Boat Review: WaveSport's Diesel | Rapid Magazine | Rapid Media
Boat Review: WaveSport's Diesel Photo: Rob Faubert

With very little fanfare or hype, Wave Sport launched its new river running boats, the Diesel 65 and 75. Even on Wave Sport’s own website, all you get is a couple of profiles, specs and your choice of two new colours: ice and citrus. It’s as if nothing but empty coffee cups are blowing down the hall of their marketing department. Having paddled the Diesel, we realize this may be some sort of trick, some sly strategy to only let a select few know about it. Well Mr. Marketing dude, your little charade is a bust, THE DIESEL RIPS! 

If Wave Sport is not going to tell you, let us give you the run down. First, the Diesel comes in two sizes, 65 and 75, telling you the volume in US gallons. Have a look at the specs and you’ll see for the two models the weight ranges are huge, 100-200 and 140-240 pounds. This is a great time to go big, or go home. Almost anyone will fit in the smaller 65 but if you’re 165 pounds and up, go for a light, nimble, bouncy, and stable ride in the cush 75: 120 pounders loved the 65. Sizing is key, especially when you add the weight of your gear: the Diesels are true river runners.

A couple of days in the Diesels on the Kipawa River, a mid-sized but pushy river, we deemed them a perfect match of boat to conditions. In aerated wash and boils below the dam, the Diesel is super stable. The multi chine hull offers wicked secondary stability, it can be laid on edge with no fear; it feels like you can paddle it there all day. Initial stability is comfortable, but not like current freestyle boats—the planing surface is not nearly as wide. Want to teach people to roll, put them in Diesels!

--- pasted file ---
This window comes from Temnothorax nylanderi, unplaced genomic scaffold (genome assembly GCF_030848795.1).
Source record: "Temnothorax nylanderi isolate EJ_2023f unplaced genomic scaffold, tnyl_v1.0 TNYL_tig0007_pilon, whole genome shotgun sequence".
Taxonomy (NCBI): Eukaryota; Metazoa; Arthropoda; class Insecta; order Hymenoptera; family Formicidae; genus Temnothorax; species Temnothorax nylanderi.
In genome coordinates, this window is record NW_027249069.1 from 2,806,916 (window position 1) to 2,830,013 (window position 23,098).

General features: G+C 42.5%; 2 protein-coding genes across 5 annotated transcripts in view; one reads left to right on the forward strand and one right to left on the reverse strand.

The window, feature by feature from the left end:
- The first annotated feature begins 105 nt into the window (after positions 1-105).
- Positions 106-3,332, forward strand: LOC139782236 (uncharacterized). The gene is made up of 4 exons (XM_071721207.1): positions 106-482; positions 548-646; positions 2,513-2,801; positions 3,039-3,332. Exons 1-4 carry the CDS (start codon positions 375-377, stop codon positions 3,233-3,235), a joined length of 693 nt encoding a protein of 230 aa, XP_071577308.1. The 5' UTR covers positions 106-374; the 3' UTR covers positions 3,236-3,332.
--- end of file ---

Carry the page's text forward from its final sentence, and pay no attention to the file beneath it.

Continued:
On the Kipawa, and less technical runs, the Diesels are great. You have lots of time for a few strokes to get the boat to an impressive cruising speed. You also have room to carve into an eddy. For technical creeking, some folks are going to find the Diesels’ waterline too long for quick pivots and they don’t snap to top speed like a CFS or Micro. Life is a compromise; and these boat do a great job of sitting on the fence waiting to fall into whatever headwaters you choose.

Not only can the Diesel run rivers and creeks, it’s a blast to surf. Tumbling Dice on the Kipawa is once again worth stopping for. The combination of hull speed, rockered bow and crazy stability had us ripping long waves like the good old days. And, you can even bounce and blunt the Diesel; try that in a RPM!

We normally write about outfitting first, but we forgot about it—a true compliment to good outfitting is not having to think about it. The F.A.T. system including seat, thigh braces and hip pads, and new back band (with ratchets, finally) are superb. With plenty of foot room Wave Sport went back to a bulkhead rail system. The Diesels ship with two different sized bulkheads; ensure (we didn’t) you fit it properly so your feet can’t slide overtop (ours did). The boat feels tough with no flex in the cockpit rim. It’s the best outfitted-to-task boat going. Now, if only they could make a large volume, solid boat without the portage weight.

Why Wave Sport hasn’t pumped the Diesel is beyond us. Perhaps the models are in short supply or maybe their marketing department is just too busy “field testing” them on the river. Come to think of it, I have seen one advertisement for the Diesel, the tag line read, “the SUV of kayaks”. Nuff said. 

Specs (65 / 75):

Length 7’6” / 8'0"
Width 25” / 25.5"
Depth 12.5” / 12.75"
Volume 65 gal / 75 gal
Weight 36 lbs / 37 lbs
Range 100-200 / 140-240 lbs
MSRP: $1399 Cdn $999 US

rapidv6i4cover.jpgThis article first appeared in the Fall 2004 issue of Rapid Magazine. For more great boat reviews, subscribe to Rapid's print and digital editions here.

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